In contrast to previous studies only focusing on the performance of the Bellus3D, our study compares the trueness and precision of the Bellus3D and 3dMD with one another and with DA. We believe that our study will add new ideas and knowledge to the field of stereophotogrammetry.
Material and methods
A mannequin head was selected as the research object because it can stay completely still, and its facial expression will not change. Twenty facial landmarks were labeled in permanent red ink, as shown in Figure 1 , A . Using these landmarks, 8 linear and 5 angular measurements were defined as shown in Table I .
|N-Pn||Nasion, pronasale||The vertical linear measurement from nasion to pronasale|
|Pn-Sn||Pronasale, subnasale||The sagittal linear measurement from pronasale to subnasale|
|Sn-Me||Subnasale, menton||The vertical linear measurement from subnasale to menton|
|ORE-IRE||The outer end of the right eyebrow, inner end of right eyebrow||Transverse linear measurement of right eyebrow width|
|OLE-ILE||The outer end of the left eyebrow, the inner end of the left eyebrow||Transverse linear measurement of left eyebrow width|
|RLC-RMC||Right lateral canthus, right medial canthus||Transverse linear measurement of the right eye from exocanthion right to enocanthion right|
|LLC-LMC||Left lateral canthus, left medial canthus||Transverse linear measurement of the left eye from exocanthion left to enocanthion left|
|CR-CL||Cheilion right, cheilion left||Transverse linear measurement of mouth width|
|NFA||Glabella, nasion, pronasale (°)||The angular measurement from glabella to nasion to pronasale (nasofrontal angle)|
|NLA||Columella, subnasale, labium superior (°)||The angular measurement from columella to subnasale to labium superior (nasolabial angle)|
|MLA||Labium inferior, supramental, pogonion (°)||The angular measurement from labium inferior to supramental to pogonion (mentolabial angle)|
|NPS||Nasion, pronasale, subnasale (°)||The angular measurement from nasion to pronasale to subnasale|
|INI||Inner end of right eyebrow, nasion, inner end of left eyebrow (°)||The angular measurement from the inner end of the right eyebrow to nasion to the inner end of the left eyebrow|
A 150-mm digital Vernier caliper (Mitutoyo Inc, Tokyo, Japan) with an accuracy of 0.02 mm was applied to directly measure the 8 interlandmark distances mentioned above on the mannequin head. For the angular measurements, the Vernier caliper was applied to measure the 3 sides of a target triangle. For instance, to calculate the value of the nasolabial angle, 3 sides, including distances from columella to subnasale, from columella to labium superior, and from subnasale to labium superior, should be measured. The angles were calculated according to the law of cosines, and the formula for angle measurement is as follows:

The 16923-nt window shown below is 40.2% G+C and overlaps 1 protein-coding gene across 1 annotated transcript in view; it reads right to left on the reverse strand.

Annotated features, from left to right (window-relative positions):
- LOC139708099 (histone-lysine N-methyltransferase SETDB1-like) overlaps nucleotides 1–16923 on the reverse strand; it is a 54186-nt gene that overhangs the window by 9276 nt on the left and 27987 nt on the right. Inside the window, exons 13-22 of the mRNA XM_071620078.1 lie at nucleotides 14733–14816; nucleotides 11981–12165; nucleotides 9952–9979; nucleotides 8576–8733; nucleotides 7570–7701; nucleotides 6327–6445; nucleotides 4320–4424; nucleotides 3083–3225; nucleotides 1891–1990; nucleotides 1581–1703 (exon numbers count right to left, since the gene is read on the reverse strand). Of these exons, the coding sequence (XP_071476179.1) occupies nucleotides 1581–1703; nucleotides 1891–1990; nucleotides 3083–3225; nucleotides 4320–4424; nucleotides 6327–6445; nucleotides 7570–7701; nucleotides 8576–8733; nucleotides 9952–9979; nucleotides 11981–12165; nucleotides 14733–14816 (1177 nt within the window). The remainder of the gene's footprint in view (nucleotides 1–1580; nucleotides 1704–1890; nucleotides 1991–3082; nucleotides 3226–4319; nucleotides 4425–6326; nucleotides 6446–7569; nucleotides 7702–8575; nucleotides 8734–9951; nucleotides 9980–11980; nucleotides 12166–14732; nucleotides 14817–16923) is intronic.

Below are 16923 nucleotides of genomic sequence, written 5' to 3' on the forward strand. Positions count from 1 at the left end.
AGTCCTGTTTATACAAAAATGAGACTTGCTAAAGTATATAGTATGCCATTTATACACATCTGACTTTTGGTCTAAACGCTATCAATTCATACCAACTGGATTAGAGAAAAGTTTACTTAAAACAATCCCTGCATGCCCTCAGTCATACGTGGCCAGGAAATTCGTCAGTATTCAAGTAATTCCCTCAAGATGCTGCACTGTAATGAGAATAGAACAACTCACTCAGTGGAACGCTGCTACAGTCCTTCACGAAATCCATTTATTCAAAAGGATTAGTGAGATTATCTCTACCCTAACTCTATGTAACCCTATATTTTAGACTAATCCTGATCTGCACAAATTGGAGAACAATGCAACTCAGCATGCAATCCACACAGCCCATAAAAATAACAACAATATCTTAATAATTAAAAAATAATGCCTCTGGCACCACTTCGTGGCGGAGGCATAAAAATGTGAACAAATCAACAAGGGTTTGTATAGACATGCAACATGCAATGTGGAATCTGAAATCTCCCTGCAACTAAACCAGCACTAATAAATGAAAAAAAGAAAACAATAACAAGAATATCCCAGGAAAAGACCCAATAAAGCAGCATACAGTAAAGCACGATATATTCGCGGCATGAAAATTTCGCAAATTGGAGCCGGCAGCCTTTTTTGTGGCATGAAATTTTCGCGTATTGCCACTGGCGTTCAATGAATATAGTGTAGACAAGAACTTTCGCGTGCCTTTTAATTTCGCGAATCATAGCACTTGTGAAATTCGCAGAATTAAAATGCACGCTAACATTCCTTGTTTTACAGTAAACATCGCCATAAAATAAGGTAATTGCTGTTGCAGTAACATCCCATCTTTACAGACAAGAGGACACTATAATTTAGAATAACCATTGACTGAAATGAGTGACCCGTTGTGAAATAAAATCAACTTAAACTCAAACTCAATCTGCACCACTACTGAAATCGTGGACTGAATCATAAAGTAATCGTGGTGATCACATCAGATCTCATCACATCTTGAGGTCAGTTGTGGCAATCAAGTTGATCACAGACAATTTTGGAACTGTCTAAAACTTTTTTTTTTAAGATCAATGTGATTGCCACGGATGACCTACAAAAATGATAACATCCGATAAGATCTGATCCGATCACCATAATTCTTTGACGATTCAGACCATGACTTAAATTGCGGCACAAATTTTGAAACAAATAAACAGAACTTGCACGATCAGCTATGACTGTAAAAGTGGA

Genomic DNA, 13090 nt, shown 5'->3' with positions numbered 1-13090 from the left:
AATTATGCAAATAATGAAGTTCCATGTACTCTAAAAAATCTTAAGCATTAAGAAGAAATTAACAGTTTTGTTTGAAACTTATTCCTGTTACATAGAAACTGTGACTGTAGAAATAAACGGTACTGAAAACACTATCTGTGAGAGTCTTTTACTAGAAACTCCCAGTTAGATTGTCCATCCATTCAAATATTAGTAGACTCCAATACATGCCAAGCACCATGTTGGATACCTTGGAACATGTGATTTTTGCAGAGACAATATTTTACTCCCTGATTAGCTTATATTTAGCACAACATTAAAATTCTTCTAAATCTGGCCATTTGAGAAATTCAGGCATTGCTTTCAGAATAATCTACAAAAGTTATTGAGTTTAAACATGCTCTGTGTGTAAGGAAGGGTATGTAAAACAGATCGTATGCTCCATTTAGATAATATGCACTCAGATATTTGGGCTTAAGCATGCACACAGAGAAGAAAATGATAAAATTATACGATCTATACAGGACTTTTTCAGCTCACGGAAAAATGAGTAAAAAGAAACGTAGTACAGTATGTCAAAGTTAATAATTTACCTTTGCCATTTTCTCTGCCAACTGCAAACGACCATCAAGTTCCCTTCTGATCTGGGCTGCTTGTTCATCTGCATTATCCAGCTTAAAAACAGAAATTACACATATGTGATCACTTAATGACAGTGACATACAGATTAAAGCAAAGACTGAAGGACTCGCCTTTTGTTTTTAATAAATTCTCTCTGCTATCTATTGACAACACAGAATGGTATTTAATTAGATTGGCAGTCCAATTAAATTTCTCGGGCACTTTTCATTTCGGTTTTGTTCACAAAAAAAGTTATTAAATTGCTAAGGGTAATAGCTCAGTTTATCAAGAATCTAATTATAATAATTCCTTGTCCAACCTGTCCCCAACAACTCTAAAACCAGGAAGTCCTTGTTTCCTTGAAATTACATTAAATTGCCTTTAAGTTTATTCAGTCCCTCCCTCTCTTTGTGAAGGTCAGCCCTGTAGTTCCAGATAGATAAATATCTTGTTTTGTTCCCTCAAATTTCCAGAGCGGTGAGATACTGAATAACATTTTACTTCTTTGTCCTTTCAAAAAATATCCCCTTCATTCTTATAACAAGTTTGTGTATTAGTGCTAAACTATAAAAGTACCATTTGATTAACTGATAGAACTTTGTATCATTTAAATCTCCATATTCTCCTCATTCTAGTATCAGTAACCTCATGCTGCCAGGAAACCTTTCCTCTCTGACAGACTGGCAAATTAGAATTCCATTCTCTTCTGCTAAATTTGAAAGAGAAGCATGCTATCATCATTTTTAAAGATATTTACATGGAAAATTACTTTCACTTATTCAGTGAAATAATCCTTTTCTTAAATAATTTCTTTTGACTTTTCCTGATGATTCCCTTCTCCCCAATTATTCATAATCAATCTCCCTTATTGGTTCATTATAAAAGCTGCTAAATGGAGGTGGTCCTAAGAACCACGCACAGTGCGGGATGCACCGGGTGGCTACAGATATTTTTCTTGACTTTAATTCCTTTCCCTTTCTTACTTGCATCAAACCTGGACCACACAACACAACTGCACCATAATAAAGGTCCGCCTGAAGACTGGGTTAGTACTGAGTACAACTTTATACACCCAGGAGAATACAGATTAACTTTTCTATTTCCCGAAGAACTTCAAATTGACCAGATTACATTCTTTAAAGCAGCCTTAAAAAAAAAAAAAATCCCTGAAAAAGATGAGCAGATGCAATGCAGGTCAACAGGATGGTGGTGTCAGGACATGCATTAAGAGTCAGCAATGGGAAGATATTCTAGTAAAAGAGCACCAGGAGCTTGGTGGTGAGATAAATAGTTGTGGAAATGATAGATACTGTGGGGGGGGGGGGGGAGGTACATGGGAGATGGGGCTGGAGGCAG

All the measurements were conducted 3 times by each operator under identical conditions, and 3 independent operators (J.L, C.Z., W.L.) who were blinded to each other’s measurements participated in the measurements. The values of the 8 linear distances and the 5 angles measured by DA were taken as the true values, to which the values measured from the 3D reconstructions obtained by the 2 scanners were compared.
Two scanners were used to acquire 3D photographs: the Bellus3D and the 3dMD. The former consists of a Samsung Galaxy Tab 3 (Samsung Electronics, Seoul, South Korea) running the Bellus3D Face Camera app and Bellus3D external hardware with 3 cameras and 2 sensors ( Table II ). The 3dMD consists of 2 modules with 6 machine vision cameras per module, an industrial-grade flash system, and a stand. This scanner system incorporates both active and passive structured lights in stereophotogrammetry. , The 3D facial photograph outputs of both systems are in the OBJ file format, which includes information regarding surface texture and color ( Table III ).
|Operating system||Android 4.2 Jelly Bean|
|RAM memory||1 gigabyte|
|Flash memory||16 gigabytes|
|Camera||3 megapixels rear-facing, 1.3 megapixels front-facing|
|Dimension||188 × 111.1 × 9.9 mm (7.40 × 4.37 × 0.39 in)|
|Weight||306 g (10.79 oz)|
|Components||3dMD Face System||Bellus3D Face Camera Pro|
|Hardware||Two modules with 6 machine vision cameras per module; industrial-grade flash system; stand||Tablet computer accessory with 3 cameras and 2 sensors; tablet computer|
|Imaging modality||Hybrid passive and active structured light||Active structured light (infrared)|
|Acquisition time||~1.5 ms||15-25 s|
|Background requirements||Dark||Natural light|
|Operator||Experienced||Experienced and inexperienced|
|Head moving||Not required||Required|
The mannequin head was scanned 5 times using each scanner (for a total of 10 times) according to the manufacturer’s protocols. The image acquisition process was as follows: (1) before each capture, calibration was carried out in accordance with the instructions. After calibration, the mannequin head, fixed on a tripod with acrylic resin, was positioned before the 3dMD static camera. The mannequin head’s Frankfort plane was oriented parallel to the ground ( Fig 2 ). After capturing, automatic 3D reconstructions were supplied and then exported as OBJ files; and (2) the handheld Bellus3D scanner was operated by an experienced operator in a room with no windows and 1000 lux, which was recorded by a digital illuminance meter (AS803 Smart Sensor, Shenzhen, China). The mannequin head was kept still, with its Frankfort plane parallel to the floor. When scanning with the Bellus3D, the voice command guided the operator to move in a circular arc path around the model. The initial scanning position was in front of the mannequin head, and then the scanner was moved to the right side of the model. Next, it was moved from the right side to the left side and finally back to the front ( Fig 3 ).